Amendment helps protect the privacy and property rights of millions of Americans near the Northern Border
(Washington, D.C.) – Monday, June 24 the U.S. Senate voted to support a package of changes to the comprehensive immigration reform legislation, which included an amendment authored by U.S. Senators Patty Murray (D-WA) and Patrick Leahy (D-VT).
This amendment requires federal officers to stay within 10 miles of the U.S.-Canada international border when entering private property without warrant and within 25 miles of the border when conducting vehicle stops. San Juan County has 49 miles of international border.
Currently, federal agents from Customs and Border Patrol (CBP) and Immigration and Customs Enforcement (ICE) may enter private land without a warrant within 25 miles of any international boundary and stop vehicles subjectively within 100 miles of any external boundary – which includes cities and towns such as Everett, North Seattle, and others not near the border.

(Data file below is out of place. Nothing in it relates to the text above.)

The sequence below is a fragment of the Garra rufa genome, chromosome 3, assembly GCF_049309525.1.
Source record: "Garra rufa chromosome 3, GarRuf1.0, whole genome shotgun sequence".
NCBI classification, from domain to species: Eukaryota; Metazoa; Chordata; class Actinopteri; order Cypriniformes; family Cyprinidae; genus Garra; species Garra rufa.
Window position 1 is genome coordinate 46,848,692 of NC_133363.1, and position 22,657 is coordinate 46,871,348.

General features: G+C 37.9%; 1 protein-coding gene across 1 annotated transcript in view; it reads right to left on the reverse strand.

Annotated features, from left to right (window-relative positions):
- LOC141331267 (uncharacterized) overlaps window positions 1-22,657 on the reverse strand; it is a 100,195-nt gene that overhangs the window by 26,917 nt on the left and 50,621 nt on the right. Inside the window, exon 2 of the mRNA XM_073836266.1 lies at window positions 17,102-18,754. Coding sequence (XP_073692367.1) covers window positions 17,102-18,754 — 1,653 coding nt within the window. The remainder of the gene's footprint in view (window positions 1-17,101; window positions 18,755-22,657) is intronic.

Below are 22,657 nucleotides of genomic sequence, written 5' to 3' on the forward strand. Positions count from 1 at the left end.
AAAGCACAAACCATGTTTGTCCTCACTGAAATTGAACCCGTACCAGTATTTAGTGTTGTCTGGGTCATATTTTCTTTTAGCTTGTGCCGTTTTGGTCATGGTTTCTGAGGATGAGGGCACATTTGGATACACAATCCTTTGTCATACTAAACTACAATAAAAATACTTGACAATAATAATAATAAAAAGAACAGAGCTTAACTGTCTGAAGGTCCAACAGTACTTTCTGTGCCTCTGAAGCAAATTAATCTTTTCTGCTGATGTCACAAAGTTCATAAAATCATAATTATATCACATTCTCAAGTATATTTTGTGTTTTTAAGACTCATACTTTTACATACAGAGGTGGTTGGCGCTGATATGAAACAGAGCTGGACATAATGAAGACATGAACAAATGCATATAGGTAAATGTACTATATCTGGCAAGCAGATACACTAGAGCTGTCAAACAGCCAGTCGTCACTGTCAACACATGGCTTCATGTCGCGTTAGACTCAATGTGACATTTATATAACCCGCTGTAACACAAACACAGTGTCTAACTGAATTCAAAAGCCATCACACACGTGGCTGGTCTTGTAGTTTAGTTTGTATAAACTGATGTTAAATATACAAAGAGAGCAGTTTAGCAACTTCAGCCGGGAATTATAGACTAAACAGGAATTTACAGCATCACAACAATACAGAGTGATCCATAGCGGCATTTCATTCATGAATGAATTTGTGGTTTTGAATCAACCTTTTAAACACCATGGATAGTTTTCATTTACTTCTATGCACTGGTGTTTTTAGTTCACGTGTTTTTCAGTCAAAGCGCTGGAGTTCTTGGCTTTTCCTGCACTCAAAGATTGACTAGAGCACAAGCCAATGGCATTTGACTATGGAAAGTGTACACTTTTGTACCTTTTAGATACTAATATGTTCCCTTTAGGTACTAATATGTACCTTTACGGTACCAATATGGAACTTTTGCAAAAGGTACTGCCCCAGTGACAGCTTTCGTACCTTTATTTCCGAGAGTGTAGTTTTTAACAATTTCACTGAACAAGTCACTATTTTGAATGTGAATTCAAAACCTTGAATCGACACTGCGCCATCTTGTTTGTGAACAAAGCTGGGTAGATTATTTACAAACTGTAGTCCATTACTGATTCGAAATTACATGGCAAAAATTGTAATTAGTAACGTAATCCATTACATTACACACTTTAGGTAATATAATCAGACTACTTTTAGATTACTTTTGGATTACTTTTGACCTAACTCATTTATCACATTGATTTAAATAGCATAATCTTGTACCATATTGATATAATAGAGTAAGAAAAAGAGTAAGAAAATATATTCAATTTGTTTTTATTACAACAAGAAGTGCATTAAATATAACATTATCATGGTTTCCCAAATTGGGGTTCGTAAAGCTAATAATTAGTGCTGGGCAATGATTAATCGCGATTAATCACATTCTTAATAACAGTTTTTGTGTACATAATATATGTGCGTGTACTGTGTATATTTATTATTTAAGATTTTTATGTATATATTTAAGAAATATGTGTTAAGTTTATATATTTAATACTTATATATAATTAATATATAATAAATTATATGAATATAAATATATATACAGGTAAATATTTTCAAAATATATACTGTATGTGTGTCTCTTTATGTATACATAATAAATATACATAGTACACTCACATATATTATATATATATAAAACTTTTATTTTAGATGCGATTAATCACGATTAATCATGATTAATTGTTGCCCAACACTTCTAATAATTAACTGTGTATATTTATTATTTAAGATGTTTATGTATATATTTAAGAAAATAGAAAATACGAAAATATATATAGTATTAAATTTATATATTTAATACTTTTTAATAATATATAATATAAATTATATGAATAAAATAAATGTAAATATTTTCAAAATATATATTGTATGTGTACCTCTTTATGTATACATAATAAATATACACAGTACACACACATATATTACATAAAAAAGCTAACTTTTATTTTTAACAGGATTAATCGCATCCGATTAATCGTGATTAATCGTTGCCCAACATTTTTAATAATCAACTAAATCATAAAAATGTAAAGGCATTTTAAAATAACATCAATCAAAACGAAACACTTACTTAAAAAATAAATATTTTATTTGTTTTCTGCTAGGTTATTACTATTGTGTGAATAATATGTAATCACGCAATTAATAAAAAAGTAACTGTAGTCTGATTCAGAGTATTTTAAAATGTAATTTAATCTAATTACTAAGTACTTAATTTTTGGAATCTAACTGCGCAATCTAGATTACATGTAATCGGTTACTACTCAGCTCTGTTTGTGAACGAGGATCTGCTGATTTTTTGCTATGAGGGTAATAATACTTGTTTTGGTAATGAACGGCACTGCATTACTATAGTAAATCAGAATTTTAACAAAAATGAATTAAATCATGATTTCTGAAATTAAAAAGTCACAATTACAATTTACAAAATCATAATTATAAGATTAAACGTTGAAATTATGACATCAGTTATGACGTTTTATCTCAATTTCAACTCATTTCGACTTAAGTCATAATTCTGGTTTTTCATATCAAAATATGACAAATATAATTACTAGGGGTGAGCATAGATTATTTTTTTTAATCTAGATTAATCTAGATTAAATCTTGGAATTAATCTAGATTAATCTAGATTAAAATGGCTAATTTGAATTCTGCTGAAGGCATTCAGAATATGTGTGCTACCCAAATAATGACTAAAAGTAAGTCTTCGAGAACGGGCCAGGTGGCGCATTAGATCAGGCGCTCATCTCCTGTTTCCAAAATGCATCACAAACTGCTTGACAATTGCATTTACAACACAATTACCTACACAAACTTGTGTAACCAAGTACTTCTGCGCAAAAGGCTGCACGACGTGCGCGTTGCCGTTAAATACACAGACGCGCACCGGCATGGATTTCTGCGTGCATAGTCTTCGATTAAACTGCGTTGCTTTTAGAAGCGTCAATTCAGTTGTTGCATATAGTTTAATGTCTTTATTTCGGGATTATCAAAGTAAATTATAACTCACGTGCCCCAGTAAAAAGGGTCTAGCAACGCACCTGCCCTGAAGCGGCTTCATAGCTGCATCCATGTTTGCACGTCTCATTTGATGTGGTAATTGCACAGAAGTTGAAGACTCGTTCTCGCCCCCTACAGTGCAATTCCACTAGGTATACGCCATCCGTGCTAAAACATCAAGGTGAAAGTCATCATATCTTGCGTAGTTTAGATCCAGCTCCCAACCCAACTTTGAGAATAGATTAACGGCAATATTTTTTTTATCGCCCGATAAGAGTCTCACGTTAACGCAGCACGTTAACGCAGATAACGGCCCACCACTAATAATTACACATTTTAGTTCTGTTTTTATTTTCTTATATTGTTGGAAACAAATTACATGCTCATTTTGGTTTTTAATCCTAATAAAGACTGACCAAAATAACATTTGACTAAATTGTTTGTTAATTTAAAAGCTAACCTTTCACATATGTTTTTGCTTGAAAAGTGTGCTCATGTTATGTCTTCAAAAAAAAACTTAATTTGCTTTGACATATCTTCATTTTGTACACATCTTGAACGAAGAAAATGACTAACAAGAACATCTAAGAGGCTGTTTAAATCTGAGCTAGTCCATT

This amendment ensures our border patrol has the tools they need to stop smuggling and organized crime while providing important protections to communities near the northern border in Washington state and across America.
"This amendment injects common sense reforms that are badly needed, helps law enforcement focus on real issues and threats at our border, and protects Washingtonians’ civil rights." said Senator Murray. "For years the border patrol has set up checkpoints that disrupt commerce and hassle residents. This amendment provides our federal officers the tools they need to keep our border safe while also focusing our Custom and Border Patrol agents on their mission near the border."
"The wide latitude in current law for setting up checkpoints far from our borders has led to maximum hassles of law-abiding local residents, with minimal value to border enforcement," said Senator Leahy. "In Vermont it is easy for anyone who crossed the border 100 miles back to avoid these checkpoints simply by using any of the many other roads that bypass the checkpoints. This is an intrusive practice for local residents, subjecting Vermonters to needless and pointless delays and questioning. It simply is not a productive use of border enforcement dollars. The wide leeway for crossing private property without permission or warrants is also excessive, and it should be limited."
The Senate continues to debate the comprehensive immigration reform bill.